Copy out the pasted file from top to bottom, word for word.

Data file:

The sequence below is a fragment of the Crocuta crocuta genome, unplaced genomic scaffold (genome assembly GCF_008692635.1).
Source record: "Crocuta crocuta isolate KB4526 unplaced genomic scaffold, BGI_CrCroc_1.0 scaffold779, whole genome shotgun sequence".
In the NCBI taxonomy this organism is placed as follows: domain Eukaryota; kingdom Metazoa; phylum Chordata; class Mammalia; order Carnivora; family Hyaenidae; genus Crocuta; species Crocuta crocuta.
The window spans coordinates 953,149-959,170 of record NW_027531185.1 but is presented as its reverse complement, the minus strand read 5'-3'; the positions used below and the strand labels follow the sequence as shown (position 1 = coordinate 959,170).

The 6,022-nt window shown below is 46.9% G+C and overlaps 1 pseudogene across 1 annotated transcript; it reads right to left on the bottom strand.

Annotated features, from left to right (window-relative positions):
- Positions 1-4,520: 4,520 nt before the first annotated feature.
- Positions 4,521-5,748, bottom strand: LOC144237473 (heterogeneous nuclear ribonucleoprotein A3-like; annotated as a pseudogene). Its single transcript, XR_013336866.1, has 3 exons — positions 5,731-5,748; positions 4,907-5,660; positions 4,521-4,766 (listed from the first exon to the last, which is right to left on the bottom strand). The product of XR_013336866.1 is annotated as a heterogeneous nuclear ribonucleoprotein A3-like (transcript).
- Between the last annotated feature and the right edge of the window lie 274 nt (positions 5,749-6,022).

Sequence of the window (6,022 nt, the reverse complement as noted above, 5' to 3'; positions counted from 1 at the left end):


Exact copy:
The sequence below is a fragment of the Crocuta crocuta genome, unplaced genomic scaffold (genome assembly GCF_008692635.1).
Source record: "Crocuta crocuta isolate KB4526 unplaced genomic scaffold, BGI_CrCroc_1.0 scaffold779, whole genome shotgun sequence".
In the NCBI taxonomy this organism is placed as follows: domain Eukaryota; kingdom Metazoa; phylum Chordata; class Mammalia; order Carnivora; family Hyaenidae; genus Crocuta; species Crocuta crocuta.
The window spans coordinates 953,149-959,170 of record NW_027531185.1 but is presented as its reverse complement, the minus strand read 5'-3'; the positions used below and the strand labels follow the sequence as shown (position 1 = coordinate 959,170).

The 6,022-nt window shown below is 46.9% G+C and overlaps 1 pseudogene across 1 annotated transcript; it reads right to left on the bottom strand.

Annotated features, from left to right (window-relative positions):
- Positions 1-4,520: 4,520 nt before the first annotated feature.
- Positions 4,521-5,748, bottom strand: LOC144237473 (heterogeneous nuclear ribonucleoprotein A3-like; annotated as a pseudogene). Its single transcript, XR_013336866.1, has 3 exons — positions 5,731-5,748; positions 4,907-5,660; positions 4,521-4,766 (listed from the first exon to the last, which is right to left on the bottom strand). The product of XR_013336866.1 is annotated as a heterogeneous nuclear ribonucleoprotein A3-like (transcript).
- Between the last annotated feature and the right edge of the window lie 274 nt (positions 5,749-6,022).

Sequence of the window (6,022 nt, the reverse complement as noted above, 5' to 3'; positions counted from 1 at the left end):